Sunday, 17 June 2012

Is Telecommuting Really Green?

In the last blog-post we covered the advantages and challenges of telecommuting. Today, we will discuss if working from home is really more Earth-friendly. 
Even though how much carbon dioxide you save from working at home depends on how far you live from work, how you get there and the climate you live in, among other factors, there are some researches that by making some assumptions found out very interesting results.

According to Slate, a daily magazine on the Web, an average employee working from home instead of driving to the office saves approximately 4,900 pounds of CO2 each year. However, because people tend to do extra things when working from home, such as running household appliances, taking trips to the grocery store and watching TV, telecommuters tend to break even. (1) 

Another research confirmed the same theory (2). 
  • The American Community Survey concluded that 86% of the nation's workers drive to work, which ends up producing 20.9 pounds of CO2 per day. Due to the fact that average employee works 235 days per year, the annual output of his commute is 4,890 pounds of CO2. 
  • This survey states that the workplace is a more energy-efficient work environment than the average American home. First, because less air has to be heated or cooled. Second, office workers share certain equipment, like printers and fax machines. At home, you're probably running your own peripherals (4.9 pounds of CO2 per day compared to 0,9 at the office). 
  • In addition, people who work at home tend to do energy-intensive things they probably wouldn't do if working at the office. According to a study Erasmia Kitou and Arpad Horvath at University of California-Berkeley Kitou and Harvath, the carbon emissions associated with these extracurricular is around 6.6 pounds of CO2 per day. 
Although it is difficult to quantify the environmental benefits of telecommuting, other great benefits of working at home, such as employee’s retention and increase productivity, could be taken into consideration when analyzing the consequences of implementing this innovative way of doing business. 


Sunday, 10 June 2012

What are the green benefits and the challenges of telecommuting?

Telecommuting is booming all over the world, especially in India, Mexico, and Indonesia, where over 30% of workers are claimed to telecommute (2). For those that are not so familiar with this concept, “Telecommuting is the act of working from a remote location, usually one's home.” (1) Most telecommuters simply rely on e-mail, printers, fax machine, conference calls and a broadband-connected computer.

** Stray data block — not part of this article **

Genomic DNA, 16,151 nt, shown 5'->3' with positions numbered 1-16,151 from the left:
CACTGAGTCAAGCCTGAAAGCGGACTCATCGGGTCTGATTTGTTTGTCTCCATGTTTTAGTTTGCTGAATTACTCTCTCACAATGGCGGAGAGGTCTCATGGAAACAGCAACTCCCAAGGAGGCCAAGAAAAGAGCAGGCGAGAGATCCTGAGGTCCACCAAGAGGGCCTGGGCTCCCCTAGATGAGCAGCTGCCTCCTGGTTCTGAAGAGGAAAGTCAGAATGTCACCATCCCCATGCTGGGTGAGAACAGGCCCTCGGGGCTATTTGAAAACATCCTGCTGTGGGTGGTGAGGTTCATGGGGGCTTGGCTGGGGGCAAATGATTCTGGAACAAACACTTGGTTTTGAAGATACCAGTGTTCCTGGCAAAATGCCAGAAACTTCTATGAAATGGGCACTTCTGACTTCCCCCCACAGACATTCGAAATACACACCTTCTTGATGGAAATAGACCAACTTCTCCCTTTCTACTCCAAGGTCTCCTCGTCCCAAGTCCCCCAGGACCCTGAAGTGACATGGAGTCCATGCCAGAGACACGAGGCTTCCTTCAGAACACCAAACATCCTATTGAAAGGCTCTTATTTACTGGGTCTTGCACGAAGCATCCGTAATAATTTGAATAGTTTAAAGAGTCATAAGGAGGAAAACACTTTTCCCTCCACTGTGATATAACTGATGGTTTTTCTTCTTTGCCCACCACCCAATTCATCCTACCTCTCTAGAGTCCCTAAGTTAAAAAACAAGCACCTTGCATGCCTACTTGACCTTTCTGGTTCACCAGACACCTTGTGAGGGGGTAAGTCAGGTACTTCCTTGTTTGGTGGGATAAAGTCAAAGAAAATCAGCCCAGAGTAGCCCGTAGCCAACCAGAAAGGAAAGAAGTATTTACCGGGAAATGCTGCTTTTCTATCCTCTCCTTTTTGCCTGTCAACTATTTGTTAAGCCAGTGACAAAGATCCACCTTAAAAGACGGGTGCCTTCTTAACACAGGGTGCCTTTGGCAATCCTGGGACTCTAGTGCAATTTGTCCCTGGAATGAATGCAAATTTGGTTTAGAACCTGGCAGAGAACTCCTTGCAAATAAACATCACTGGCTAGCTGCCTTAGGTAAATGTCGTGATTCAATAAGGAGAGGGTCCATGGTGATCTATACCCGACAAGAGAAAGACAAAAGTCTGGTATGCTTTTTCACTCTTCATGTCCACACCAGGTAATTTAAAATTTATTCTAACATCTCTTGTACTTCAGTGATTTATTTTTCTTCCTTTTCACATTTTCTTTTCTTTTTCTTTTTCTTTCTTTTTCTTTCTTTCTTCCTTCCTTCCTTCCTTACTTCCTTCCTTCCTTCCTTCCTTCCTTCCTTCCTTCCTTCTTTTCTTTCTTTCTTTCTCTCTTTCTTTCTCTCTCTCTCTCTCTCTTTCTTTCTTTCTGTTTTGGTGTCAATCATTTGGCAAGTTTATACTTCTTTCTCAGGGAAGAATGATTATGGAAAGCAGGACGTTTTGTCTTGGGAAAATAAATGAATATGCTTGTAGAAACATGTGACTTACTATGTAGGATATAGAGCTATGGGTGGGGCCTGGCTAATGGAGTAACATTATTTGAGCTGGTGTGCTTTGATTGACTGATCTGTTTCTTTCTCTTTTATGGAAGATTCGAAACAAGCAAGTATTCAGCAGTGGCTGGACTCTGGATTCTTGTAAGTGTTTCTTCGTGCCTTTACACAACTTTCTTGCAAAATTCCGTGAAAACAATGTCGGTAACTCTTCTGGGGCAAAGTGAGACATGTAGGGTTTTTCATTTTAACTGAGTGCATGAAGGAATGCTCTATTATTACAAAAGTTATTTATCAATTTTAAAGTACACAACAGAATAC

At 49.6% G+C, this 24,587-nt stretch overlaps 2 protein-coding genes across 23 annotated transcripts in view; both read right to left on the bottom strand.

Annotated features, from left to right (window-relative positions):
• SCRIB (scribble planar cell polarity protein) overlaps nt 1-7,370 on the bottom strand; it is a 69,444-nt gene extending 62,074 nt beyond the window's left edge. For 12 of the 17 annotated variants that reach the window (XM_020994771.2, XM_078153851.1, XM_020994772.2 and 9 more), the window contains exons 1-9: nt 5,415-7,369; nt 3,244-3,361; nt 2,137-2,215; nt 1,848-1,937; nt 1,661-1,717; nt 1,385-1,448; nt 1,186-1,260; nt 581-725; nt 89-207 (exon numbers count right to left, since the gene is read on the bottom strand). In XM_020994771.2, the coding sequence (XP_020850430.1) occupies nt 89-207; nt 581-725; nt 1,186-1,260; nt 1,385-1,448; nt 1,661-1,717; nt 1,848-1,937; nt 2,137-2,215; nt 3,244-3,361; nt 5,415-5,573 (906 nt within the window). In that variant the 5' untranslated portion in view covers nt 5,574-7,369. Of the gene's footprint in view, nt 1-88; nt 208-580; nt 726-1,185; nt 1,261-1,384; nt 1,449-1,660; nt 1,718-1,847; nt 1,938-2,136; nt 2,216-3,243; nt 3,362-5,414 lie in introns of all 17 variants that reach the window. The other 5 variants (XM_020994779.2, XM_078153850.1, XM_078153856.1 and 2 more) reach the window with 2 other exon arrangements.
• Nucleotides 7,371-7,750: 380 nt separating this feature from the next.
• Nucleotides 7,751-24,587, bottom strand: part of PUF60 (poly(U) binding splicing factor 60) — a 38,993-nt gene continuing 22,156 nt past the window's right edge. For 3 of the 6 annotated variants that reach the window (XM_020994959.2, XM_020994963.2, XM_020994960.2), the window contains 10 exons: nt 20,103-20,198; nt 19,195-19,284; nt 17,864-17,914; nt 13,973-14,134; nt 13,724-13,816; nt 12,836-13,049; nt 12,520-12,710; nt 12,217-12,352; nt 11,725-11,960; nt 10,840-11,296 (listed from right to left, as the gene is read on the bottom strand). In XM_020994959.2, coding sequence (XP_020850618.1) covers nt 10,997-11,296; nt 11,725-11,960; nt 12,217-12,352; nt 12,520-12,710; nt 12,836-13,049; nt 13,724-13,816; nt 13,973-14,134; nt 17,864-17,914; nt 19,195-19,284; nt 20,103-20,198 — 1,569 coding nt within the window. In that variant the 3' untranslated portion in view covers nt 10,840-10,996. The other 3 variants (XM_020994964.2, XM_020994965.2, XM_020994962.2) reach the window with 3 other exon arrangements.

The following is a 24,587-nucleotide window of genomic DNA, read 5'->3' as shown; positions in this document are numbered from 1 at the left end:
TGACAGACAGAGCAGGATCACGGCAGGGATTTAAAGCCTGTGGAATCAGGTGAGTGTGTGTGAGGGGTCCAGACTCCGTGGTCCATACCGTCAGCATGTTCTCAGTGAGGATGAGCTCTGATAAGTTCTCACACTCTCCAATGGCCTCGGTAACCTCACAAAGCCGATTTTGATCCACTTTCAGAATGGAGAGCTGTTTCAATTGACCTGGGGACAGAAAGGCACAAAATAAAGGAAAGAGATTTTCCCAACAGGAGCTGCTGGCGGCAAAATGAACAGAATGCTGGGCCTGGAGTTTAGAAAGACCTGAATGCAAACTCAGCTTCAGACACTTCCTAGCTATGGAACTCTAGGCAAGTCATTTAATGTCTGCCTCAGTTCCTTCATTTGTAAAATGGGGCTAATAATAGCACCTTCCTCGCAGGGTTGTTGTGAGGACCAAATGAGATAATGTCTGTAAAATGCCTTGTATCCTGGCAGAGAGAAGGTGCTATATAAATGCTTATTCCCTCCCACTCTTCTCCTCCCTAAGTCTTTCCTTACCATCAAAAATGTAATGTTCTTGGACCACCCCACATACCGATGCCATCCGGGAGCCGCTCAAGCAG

The growth of telecommuting can be partially explained by the rapid penetration of Internet, easier and cheaper forms of IP telephone solutions and a new generation of high tech laptops that can easily replace enterprises’ desktops. Another major factor pushing companies to implement this initiative is the pressure for cost reduction, which has forced enterprises to think about alternative solutions to improve their way of doing business. In this context, telecommuting is helping organizations to reduce their operational costs by decreasing communications costs and the amount of office space and services provided to their employees. 

Moreover, many researches have shown that from a business perspective, the implementation of telecommuting has tremendous impact in terms of increased productivity.

  • A research of over 11,000 workers worldwide by Ipsos and Reuters showed that 65% of those polled felt that telecommuting allowed them to be more productive because they have more control over their work life. (2) 
  • Telecommuters at American Express are reckoned to generate over 40% more business than their office-bound colleagues. British Telecom’s 9,000 teleworkers are apparently 30% more productive than their office counterparts. (4) 
  • Cisco recently surveyed 1,992 employees who telecommuted an average of two days per week and 69% of them cited productivity increases, and 80% said the quality of their work improved from home. (3)
From the employee perspective, there are also several personal benefits of being a telecommuter, such as: flexible working hours and less time spent on the way to work. Therefore, if you're self-motivated and disciplined, work well independently and do not need constant supervision, you're a good candidate for telecommuting.